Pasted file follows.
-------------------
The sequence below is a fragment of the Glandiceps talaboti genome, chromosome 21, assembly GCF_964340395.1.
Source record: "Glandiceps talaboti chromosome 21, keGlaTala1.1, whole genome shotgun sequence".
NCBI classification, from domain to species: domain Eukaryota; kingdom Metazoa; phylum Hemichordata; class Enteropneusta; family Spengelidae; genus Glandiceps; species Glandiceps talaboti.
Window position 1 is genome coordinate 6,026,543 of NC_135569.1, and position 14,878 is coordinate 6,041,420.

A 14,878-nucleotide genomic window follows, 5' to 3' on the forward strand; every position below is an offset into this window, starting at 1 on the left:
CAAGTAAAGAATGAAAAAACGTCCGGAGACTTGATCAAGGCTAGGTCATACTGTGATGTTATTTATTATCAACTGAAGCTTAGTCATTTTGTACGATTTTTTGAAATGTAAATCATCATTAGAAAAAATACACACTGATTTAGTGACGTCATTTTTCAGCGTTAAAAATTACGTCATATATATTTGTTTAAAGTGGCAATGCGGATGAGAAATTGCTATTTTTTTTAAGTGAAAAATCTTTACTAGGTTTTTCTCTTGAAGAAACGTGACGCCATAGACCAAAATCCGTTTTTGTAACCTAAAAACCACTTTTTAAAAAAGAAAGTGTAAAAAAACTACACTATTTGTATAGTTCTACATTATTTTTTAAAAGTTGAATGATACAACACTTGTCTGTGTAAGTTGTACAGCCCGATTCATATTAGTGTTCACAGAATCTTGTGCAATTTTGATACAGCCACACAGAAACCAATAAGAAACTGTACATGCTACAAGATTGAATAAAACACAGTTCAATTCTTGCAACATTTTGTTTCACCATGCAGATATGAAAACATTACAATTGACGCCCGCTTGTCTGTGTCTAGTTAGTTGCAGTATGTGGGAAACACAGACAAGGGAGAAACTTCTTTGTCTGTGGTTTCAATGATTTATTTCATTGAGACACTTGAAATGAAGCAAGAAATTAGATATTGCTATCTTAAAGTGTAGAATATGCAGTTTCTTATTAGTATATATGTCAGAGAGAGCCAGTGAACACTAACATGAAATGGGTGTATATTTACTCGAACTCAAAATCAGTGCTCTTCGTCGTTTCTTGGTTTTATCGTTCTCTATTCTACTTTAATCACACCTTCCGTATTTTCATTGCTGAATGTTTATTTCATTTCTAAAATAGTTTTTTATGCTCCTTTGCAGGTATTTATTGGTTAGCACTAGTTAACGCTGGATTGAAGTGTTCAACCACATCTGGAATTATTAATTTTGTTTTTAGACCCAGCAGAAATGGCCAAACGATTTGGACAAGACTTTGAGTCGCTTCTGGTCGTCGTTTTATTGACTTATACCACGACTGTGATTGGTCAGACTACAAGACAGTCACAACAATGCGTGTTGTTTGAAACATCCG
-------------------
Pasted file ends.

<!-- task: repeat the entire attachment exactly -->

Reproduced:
The sequence below is a fragment of the Glandiceps talaboti genome, chromosome 21, assembly GCF_964340395.1.
Source record: "Glandiceps talaboti chromosome 21, keGlaTala1.1, whole genome shotgun sequence".
NCBI classification, from domain to species: domain Eukaryota; kingdom Metazoa; phylum Hemichordata; class Enteropneusta; family Spengelidae; genus Glandiceps; species Glandiceps talaboti.
Window position 1 is genome coordinate 6,026,543 of NC_135569.1, and position 14,878 is coordinate 6,041,420.

A 14,878-nucleotide genomic window follows, 5' to 3' on the forward strand; every position below is an offset into this window, starting at 1 on the left:
CAAGTAAAGAATGAAAAAACGTCCGGAGACTTGATCAAGGCTAGGTCATACTGTGATGTTATTTATTATCAACTGAAGCTTAGTCATTTTGTACGATTTTTTGAAATGTAAATCATCATTAGAAAAAATACACACTGATTTAGTGACGTCATTTTTCAGCGTTAAAAATTACGTCATATATATTTGTTTAAAGTGGCAATGCGGATGAGAAATTGCTATTTTTTTTAAGTGAAAAATCTTTACTAGGTTTTTCTCTTGAAGAAACGTGACGCCATAGACCAAAATCCGTTTTTGTAACCTAAAAACCACTTTTTAAAAAAGAAAGTGTAAAAAAACTACACTATTTGTATAGTTCTACATTATTTTTTAAAAGTTGAATGATACAACACTTGTCTGTGTAAGTTGTACAGCCCGATTCATATTAGTGTTCACAGAATCTTGTGCAATTTTGATACAGCCACACAGAAACCAATAAGAAACTGTACATGCTACAAGATTGAATAAAACACAGTTCAATTCTTGCAACATTTTGTTTCACCATGCAGATATGAAAACATTACAATTGACGCCCGCTTGTCTGTGTCTAGTTAGTTGCAGTATGTGGGAAACACAGACAAGGGAGAAACTTCTTTGTCTGTGGTTTCAATGATTTATTTCATTGAGACACTTGAAATGAAGCAAGAAATTAGATATTGCTATCTTAAAGTGTAGAATATGCAGTTTCTTATTAGTATATATGTCAGAGAGAGCCAGTGAACACTAACATGAAATGGGTGTATATTTACTCGAACTCAAAATCAGTGCTCTTCGTCGTTTCTTGGTTTTATCGTTCTCTATTCTACTTTAATCACACCTTCCGTATTTTCATTGCTGAATGTTTATTTCATTTCTAAAATAGTTTTTTATGCTCCTTTGCAGGTATTTATTGGTTAGCACTAGTTAACGCTGGATTGAAGTGTTCAACCACATCTGGAATTATTAATTTTGTTTTTAGACCCAGCAGAAATGGCCAAACGATTTGGACAAGACTTTGAGTCGCTTCTGGTCGTCGTTTTATTGACTTATACCACGACTGTGATTGGTCAGACTACAAGACAGTCACAACAATGCGTGTTGTTTGAAACATCCG